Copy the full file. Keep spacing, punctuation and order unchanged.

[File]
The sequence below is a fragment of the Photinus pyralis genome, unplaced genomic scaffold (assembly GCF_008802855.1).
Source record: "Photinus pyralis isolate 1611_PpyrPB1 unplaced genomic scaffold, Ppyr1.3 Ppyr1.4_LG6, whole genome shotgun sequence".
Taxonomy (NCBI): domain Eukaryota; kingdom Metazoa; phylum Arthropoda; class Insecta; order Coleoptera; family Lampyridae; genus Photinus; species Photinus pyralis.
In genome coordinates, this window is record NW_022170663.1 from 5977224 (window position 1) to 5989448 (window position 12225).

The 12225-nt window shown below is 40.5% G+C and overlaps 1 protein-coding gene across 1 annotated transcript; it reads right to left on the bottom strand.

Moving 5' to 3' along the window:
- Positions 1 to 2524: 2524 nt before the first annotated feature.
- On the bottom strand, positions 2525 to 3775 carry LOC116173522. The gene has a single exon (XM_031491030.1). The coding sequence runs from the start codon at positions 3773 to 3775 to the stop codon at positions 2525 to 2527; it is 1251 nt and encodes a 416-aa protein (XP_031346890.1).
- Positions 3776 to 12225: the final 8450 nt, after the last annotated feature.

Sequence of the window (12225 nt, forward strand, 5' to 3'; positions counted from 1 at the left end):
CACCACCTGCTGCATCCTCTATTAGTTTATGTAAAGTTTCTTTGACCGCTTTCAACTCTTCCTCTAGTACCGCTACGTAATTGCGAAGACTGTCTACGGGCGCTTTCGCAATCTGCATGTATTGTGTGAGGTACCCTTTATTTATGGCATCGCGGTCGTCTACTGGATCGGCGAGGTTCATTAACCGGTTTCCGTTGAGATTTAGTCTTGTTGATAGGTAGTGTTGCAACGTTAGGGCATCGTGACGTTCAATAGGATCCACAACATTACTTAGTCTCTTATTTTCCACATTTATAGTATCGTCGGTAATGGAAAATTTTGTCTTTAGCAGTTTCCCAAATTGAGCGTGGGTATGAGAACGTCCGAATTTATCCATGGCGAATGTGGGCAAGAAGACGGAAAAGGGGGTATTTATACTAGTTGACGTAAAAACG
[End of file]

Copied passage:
The sequence below is a fragment of the Photinus pyralis genome, unplaced genomic scaffold (assembly GCF_008802855.1).
Source record: "Photinus pyralis isolate 1611_PpyrPB1 unplaced genomic scaffold, Ppyr1.3 Ppyr1.4_LG6, whole genome shotgun sequence".
Taxonomy (NCBI): domain Eukaryota; kingdom Metazoa; phylum Arthropoda; class Insecta; order Coleoptera; family Lampyridae; genus Photinus; species Photinus pyralis.
In genome coordinates, this window is record NW_022170663.1 from 5977224 (window position 1) to 5989448 (window position 12225).

The 12225-nt window shown below is 40.5% G+C and overlaps 1 protein-coding gene across 1 annotated transcript; it reads right to left on the bottom strand.

Moving 5' to 3' along the window:
- Positions 1 to 2524: 2524 nt before the first annotated feature.
- On the bottom strand, positions 2525 to 3775 carry LOC116173522. The gene has a single exon (XM_031491030.1). The coding sequence runs from the start codon at positions 3773 to 3775 to the stop codon at positions 2525 to 2527; it is 1251 nt and encodes a 416-aa protein (XP_031346890.1).
- Positions 3776 to 12225: the final 8450 nt, after the last annotated feature.

Sequence of the window (12225 nt, forward strand, 5' to 3'; positions counted from 1 at the left end):
CACCACCTGCTGCATCCTCTATTAGTTTATGTAAAGTTTCTTTGACCGCTTTCAACTCTTCCTCTAGTACCGCTACGTAATTGCGAAGACTGTCTACGGGCGCTTTCGCAATCTGCATGTATTGTGTGAGGTACCCTTTATTTATGGCATCGCGGTCGTCTACTGGATCGGCGAGGTTCATTAACCGGTTTCCGTTGAGATTTAGTCTTGTTGATAGGTAGTGTTGCAACGTTAGGGCATCGTGACGTTCAATAGGATCCACAACATTACTTAGTCTCTTATTTTCCACATTTATAGTATCGTCGGTAATGGAAAATTTTGTCTTTAGCAGTTTCCCAAATTGAGCGTGGGTATGAGAACGTCCGAATTTATCCATGGCGAATGTGGGCAAGAAGACGGAAAAGGGGGTATTTATACTAGTTGACGTAAAAACG